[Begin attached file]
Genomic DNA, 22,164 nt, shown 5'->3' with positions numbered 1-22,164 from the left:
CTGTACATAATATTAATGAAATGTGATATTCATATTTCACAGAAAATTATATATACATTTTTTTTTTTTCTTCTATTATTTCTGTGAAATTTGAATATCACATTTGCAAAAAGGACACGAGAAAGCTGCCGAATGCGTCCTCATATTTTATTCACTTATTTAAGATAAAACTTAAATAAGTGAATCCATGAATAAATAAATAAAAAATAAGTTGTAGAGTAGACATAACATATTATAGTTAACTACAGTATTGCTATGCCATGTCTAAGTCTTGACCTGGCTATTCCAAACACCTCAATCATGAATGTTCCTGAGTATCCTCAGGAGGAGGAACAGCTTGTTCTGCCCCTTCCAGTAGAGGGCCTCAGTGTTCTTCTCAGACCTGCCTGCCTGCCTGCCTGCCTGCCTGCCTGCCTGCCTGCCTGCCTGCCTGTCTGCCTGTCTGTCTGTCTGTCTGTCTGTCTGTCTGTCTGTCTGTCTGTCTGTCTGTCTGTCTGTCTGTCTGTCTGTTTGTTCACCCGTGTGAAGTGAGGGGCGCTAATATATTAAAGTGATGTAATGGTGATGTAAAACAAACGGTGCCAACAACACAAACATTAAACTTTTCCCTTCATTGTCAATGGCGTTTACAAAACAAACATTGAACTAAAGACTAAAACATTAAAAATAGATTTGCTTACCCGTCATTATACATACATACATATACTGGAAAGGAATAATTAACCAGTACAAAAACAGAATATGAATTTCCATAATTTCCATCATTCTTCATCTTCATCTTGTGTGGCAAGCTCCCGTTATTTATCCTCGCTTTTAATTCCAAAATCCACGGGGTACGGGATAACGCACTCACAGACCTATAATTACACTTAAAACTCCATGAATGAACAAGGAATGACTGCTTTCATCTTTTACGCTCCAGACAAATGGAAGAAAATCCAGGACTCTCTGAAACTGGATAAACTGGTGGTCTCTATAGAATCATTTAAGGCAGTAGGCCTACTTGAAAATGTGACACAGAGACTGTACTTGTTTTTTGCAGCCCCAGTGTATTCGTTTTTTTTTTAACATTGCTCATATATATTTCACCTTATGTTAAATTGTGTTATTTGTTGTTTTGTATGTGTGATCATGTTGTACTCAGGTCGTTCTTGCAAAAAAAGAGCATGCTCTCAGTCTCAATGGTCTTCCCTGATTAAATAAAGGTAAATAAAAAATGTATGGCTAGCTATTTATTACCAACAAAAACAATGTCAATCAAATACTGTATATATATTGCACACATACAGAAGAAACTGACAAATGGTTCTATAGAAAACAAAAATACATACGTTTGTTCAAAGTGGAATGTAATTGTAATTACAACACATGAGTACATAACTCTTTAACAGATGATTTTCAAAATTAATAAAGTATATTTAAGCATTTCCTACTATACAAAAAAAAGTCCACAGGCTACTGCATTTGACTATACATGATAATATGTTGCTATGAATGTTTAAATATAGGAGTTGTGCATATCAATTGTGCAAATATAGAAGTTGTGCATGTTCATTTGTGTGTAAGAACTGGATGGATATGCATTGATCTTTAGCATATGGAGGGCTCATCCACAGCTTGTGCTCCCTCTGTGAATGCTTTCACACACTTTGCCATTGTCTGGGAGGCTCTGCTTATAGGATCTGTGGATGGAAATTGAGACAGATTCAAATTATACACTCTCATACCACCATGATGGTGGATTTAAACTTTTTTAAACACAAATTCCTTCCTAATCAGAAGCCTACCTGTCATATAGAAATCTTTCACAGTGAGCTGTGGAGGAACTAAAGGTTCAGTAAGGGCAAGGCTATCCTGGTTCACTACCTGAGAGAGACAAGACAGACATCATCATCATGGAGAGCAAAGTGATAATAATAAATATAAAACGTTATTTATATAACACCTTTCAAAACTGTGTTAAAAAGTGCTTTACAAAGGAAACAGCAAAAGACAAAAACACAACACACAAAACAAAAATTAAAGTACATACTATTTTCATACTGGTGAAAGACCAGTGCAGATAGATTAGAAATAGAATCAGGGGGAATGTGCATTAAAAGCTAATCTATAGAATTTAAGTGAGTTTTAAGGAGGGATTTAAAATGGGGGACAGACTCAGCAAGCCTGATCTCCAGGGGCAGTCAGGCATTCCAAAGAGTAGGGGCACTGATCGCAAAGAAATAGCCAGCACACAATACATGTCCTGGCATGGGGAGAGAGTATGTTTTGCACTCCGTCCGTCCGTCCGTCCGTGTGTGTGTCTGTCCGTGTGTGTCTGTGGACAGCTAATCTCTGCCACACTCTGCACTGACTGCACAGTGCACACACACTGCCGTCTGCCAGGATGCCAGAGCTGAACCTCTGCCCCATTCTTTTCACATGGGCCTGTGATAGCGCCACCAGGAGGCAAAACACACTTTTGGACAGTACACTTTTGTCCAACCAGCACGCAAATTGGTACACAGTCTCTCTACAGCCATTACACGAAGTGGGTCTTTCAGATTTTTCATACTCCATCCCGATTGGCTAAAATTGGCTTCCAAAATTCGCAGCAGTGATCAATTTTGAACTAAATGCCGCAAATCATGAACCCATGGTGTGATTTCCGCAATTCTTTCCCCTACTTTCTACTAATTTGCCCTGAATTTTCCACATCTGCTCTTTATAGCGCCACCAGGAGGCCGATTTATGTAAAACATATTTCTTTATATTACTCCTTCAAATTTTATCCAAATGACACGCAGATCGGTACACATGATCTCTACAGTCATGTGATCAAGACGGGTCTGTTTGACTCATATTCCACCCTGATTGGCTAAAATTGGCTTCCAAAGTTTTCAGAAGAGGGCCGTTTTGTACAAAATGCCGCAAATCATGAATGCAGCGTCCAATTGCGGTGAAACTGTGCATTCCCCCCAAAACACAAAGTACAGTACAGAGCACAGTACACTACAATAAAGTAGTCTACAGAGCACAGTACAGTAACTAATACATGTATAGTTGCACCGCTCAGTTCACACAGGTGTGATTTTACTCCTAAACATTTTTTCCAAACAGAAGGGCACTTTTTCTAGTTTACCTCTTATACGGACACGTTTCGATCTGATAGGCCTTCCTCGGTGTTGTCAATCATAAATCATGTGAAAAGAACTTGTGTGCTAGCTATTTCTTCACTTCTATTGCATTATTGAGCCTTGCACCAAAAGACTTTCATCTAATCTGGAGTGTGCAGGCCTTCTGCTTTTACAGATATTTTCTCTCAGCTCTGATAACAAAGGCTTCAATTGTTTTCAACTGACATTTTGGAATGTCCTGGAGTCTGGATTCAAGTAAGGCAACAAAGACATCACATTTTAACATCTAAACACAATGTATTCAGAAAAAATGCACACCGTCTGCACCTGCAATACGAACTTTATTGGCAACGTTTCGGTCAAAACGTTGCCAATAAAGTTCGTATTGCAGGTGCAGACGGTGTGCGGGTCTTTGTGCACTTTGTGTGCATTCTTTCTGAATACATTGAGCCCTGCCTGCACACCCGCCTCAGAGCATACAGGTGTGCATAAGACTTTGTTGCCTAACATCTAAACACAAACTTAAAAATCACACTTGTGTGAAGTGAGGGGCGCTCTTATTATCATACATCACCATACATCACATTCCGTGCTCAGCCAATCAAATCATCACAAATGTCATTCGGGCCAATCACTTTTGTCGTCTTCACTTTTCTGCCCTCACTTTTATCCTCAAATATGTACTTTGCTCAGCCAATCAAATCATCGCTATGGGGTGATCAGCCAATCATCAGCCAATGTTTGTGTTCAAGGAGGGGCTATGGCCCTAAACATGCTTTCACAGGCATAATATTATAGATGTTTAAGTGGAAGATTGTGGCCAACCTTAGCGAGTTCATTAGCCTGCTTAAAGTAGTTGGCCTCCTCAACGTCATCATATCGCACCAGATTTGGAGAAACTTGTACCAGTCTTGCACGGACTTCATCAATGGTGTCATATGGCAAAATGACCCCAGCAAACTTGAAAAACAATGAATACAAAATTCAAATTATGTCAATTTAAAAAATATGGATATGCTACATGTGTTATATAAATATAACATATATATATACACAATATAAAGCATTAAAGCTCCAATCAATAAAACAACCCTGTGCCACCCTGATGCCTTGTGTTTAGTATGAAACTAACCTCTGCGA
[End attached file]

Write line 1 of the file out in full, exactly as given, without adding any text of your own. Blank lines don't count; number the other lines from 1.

Genomic DNA, 22,164 nt, shown 5'->3' with positions numbered 1-22,164 from the left: